Oil prices moved higher Friday aided by rising tensions with Iran and Syria and some promising US jobs figures. New York's main contract, West Texas Intermediate crude for delivery in January, climbed 76 cents to $100.96 a barrel.
Brent North Sea crude for January added 95 cents to $109.94 per barrel at the close.
US employment data released Friday saw the national unemployment rate plunge to 8.6 percent from 9.0 percent, a positive sign for the economy.
But the data showed that only a middling 120,000 net jobs were created in the month, muting any strong effect on the market.
"The oil prices rallied on the job report this morning which showed some job creation... we were creating jobs and that's good news," said Andy Lipow of Lipow Oil Associates.
"But that was tempered by the fact that a significant amount of people left the workforce," he said.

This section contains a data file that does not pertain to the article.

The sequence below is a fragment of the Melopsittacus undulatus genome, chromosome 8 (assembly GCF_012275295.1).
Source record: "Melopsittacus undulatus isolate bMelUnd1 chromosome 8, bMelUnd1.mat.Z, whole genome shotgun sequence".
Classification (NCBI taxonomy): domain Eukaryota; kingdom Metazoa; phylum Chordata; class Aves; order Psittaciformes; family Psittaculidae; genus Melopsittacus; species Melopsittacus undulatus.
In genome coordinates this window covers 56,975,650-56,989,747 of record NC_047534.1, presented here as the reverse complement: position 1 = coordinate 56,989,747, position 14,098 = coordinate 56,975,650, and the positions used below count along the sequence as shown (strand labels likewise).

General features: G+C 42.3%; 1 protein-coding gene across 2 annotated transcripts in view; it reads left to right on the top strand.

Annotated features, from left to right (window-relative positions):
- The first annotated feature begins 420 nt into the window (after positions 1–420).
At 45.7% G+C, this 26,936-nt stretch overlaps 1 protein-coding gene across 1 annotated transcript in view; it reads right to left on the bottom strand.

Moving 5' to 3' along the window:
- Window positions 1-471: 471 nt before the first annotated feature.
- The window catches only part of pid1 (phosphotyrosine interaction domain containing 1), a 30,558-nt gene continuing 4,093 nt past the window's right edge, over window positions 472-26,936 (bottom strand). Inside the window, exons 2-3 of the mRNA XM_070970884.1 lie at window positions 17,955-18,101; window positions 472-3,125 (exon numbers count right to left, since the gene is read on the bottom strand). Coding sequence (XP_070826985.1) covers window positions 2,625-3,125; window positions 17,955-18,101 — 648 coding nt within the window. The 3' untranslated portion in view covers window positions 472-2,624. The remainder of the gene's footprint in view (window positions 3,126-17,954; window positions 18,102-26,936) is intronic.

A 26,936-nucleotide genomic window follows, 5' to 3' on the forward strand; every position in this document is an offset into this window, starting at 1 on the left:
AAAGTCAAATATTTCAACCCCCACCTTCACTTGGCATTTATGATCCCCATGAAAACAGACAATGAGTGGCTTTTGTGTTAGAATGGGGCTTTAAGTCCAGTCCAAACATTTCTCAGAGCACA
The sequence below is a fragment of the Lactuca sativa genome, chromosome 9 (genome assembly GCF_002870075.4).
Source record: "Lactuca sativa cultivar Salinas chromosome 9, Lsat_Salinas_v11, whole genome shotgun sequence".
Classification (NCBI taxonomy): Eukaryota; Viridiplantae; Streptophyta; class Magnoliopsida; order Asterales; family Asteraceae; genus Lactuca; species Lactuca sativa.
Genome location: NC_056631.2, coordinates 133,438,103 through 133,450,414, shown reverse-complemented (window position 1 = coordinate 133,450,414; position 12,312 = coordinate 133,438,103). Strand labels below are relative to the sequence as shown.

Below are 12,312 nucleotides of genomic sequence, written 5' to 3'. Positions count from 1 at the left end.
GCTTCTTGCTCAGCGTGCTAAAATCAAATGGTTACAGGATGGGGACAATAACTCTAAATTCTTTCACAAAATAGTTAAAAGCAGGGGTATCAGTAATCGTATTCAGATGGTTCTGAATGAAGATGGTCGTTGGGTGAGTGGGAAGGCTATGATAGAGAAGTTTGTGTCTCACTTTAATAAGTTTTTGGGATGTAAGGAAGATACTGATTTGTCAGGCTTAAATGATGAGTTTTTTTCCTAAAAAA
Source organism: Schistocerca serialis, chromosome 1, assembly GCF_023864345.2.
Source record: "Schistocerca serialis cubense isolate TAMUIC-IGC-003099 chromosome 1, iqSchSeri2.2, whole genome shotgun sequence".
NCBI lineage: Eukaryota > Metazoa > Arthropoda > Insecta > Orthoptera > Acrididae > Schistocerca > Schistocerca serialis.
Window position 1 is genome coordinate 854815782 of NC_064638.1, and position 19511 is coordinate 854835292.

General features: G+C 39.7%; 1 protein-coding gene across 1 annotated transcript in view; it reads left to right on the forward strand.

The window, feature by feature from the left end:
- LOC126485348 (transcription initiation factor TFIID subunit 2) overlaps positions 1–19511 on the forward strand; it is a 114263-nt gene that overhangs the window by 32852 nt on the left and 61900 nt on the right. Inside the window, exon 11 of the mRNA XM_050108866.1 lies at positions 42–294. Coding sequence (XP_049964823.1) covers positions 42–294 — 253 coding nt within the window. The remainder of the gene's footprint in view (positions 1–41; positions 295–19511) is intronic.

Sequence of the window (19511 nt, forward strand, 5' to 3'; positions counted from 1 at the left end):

Also supporting higher prices was the US Senate's unanimous vote Thursday for harsh new sanctions on Iran, OPEC's second largest oil producer, adding to tensions between the West and Tehran over its nuclear program.
In addition, on Friday Royal Dutch Shell said it was ceasing operations in Syria because of ongoing unrest and in line with EU sanctions on Damascus, though France's Total was to remain at work there.
"Shell will cease its activities in compliance with sanctions," a company spokesman told AFP.
According to an industry expert in Damascus, Syria's oil output has collapsed from 340,000 barrels per day to 120,000 barrels a day due to the narrowing of export outlets.
Shell and Total are the two leading foreign oil companies operating in Syria.
Shell's partner, the Al-Furat Petroleum Company, is half-owned by the government's General Petroleum Corporation, targeted in the new EU sanctions Friday.
But Total's Syrian partner Deir Ez Zor Petroleum is not on the EU blacklist.